The agony of watch­ing the tran­si­tion

The Washington Times Weekly - - Commentary Securing The Navy - BY WES­LEY PRUDEN

What we used to call “the press,” be­fore the news­pa­pers as­pired to be part of the pro­fes­sional class with its in­flated ti­tles and airs, is never happy. Nor should it be. The press is a de­mand­ing and cranky lot by def­i­ni­tion, and now they’re some­thing called “the me­dia.” Mar­shall McLuhan, who in­vented the con­cept if not the word, must never be for­given.

This in­vited tele­vi­sion, which is an en­ter­tain­ment medium, to share a def­i­ni­tion with news­pa­pers, and soon news­pa­per­men (in­clud­ing women) wanted to be seen as well as heard, and there went the neigh­bor­hood. Megyn Kelly is Hol­ly­wood gor­geous, but she wouldn’t be happy work­ing on a news­pa­per where no­body could see her.

The press is in a pout just now be­cause Don­ald Trump is not sup­ply­ing a new Cab­i­net of­fi­cer on de­mand. He’s tak­ing his time choos­ing his team, and this is re­ported as if a na­tional tragedy. Time mag­a­zine calls the Trump tran­si­tion “chaotic,” and The New York Times as­serts that the Don­ald’s team is plagued by “dis­cord” and stalled in “dis­ar­ray.” A re­porter at Politico, the po­lit­i­cal daily, says the tran­si­tion team is hav­ing “a knife fight,” which demon­strates mostly that the re­porter has never been to a knife fight, and is prob­a­bly cov­er­ing his first tran­si­tion.

“The pres­i­dent-elect will be an­nounc­ing spe­cific Cab­i­net po­si­tions,” says Jason Miller, a spokesman for the tran­si­tion, “as well as key po­si­tion staff, when those de­ci­sions are made. The fo­cus of the ad­min­is­tra­tion is putting to­gether the best team. It is not an ar­bi­trary timetable. It’s about get­ting it right.”

The wise­heads in the Trump camp un­der­stand that the press/me­dia will never think he’s “get­ting it right.” The no­ta­bil­i­ties of press and the twin­kles of the tube should be pleased with a slow pace that spreads their mis­ery. A wise man await­ing the hang­man never com­plains if he can’t re­mem­ber where he put the rope.

But the pace this time is not un­usu­ally slow, and it’s faster than in many in­com­ing ad­min­is­tra­tions. Ge­orge W. Bush, be­dev­iled by all those hanging chads, did not name his first Cab­i­net of­fi­cer un­til early De­cem­ber. Pres­i­dent Obama was ea­ger to get mov­ing to deal with the fi­nan­cial cri­sis in 2008, but nev­er­the­less did not make his first Cab­i­net ap­point­ment, the Trea­sury sec­re­tary, un­til Nov. 24. The press was so busy swoon­ing it never no­ticed. Don­ald Trump beat that date with four such ap­point­ments.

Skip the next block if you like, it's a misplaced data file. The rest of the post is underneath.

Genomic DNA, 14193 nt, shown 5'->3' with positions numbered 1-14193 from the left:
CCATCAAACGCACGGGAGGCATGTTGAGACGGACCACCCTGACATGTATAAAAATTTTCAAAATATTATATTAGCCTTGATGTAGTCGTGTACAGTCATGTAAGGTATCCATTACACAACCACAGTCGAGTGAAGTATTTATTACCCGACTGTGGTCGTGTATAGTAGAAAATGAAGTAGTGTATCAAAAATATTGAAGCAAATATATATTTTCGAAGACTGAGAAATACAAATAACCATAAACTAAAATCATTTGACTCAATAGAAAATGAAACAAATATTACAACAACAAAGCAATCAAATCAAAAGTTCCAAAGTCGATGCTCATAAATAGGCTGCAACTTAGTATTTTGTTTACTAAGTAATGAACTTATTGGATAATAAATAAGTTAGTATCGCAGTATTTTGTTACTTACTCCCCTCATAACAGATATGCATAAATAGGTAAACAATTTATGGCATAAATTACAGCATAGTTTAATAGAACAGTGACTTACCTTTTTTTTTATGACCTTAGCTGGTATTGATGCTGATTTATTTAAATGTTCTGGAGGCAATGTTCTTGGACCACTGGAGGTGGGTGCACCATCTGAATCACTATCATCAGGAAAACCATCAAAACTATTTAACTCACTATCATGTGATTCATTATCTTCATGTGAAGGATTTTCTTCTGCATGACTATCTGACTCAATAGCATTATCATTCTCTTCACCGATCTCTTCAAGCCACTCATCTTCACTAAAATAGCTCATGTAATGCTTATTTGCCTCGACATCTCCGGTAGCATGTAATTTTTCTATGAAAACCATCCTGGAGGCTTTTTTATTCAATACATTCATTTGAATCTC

Mr. Obama did not re­veal his next ap­point­ments, sec­re­tary of State, at­tor­ney gen­eral and di­rec­tor of home­land se­cu­rity un­til Dec. 1. By that time, Richard Nixon had named his en­tire Cab­i­net, and see where that got us.

The chat­ter­ing about dis­cord, dis­ar­ray and knife fights is nei­ther un­prece­dented nor un­ex­pected. Chat­ter­ing is what mag­pies do, and De­cem­ber an­nounce­ments are the rule not the ex­cep­tion. The smarter mag­pies might use­fully aim their hys­te­ria else­where.

David Ax­el­rod, a se­nior ad­viser in the early Obama ad­min­is­tra­tion, says he has “lots of rea­sons” to be con­cerned about a Trump ad­min­is­tra­tion but the pace of an­nounce­ments isn’t one of them. “We hadn’t made any ma­jor an­nounce­ments at this point in 2008,” he says, “and I don’t re­mem­ber be­ing crit­i­cized for it.”

But crit­i­ciz­ing is what Wash­ing­ton does well, and some­times it’s all that Wash­ing­ton does well. Crit­i­cisms are the fleas that come with the dog. Chang­ing gov­ern­ments is a big job, and nowhere as big as in the United States. Ron­ald Rea­gan’s tran­si­tion was marked by fits and starts. Bill Clin­ton’s path was not strewn with rose petals (though he was al­ways on the scout for rose­buds), and John F. Kennedy’s tran­si­tion to Camelot was dif­fi­cult, par­tic­u­larly af­ter he ap­pointed his brother Robert as the U.S. at­tor­ney gen­eral.

The pace of ap­point­ments may be giv­ing the Don­ald’s crit­ics a headache now, and the headache will be­come a belly­ache when all ap­point­ments are made, and the Democrats have cho­sen the sub­ject of the ex­e­cu­tion. That might be Jeff Ses­sions, the at­tor­ney gen­er­al­nom­i­nee. He’s white and a South­erner, and the hang­man only needs to find the third strike.

The tran­si­tion to pres­i­dent of the United States is never easy be­cause it’s unique. There’s noth­ing re­motely like the pres­i­dency; noth­ing can pre­pare man or woman for it. Harry Tru­man said on as­sum­ing the of­fice in the fi­nal days of World War II that he felt like “the sun, the moon and the stars fell on me.”

He never ex­pected the star shower, and ap­par­ently never did Don­ald Trump. Un­like some other pres­i­dents, he wouldn’t talk about a tran­si­tion dur­ing the cam­paign. “I don’t want to talk about this,” he told his in­ner cir­cle. “I don’t want to jinx this.”

With the jinx de­feated, he can get on with choos­ing his side. Life will go on. Our friends on the left will sur­vive, too. Wes­ley Pruden is ed­i­tor in chief emer­i­tus of The Times.

Jeff Ses­sions

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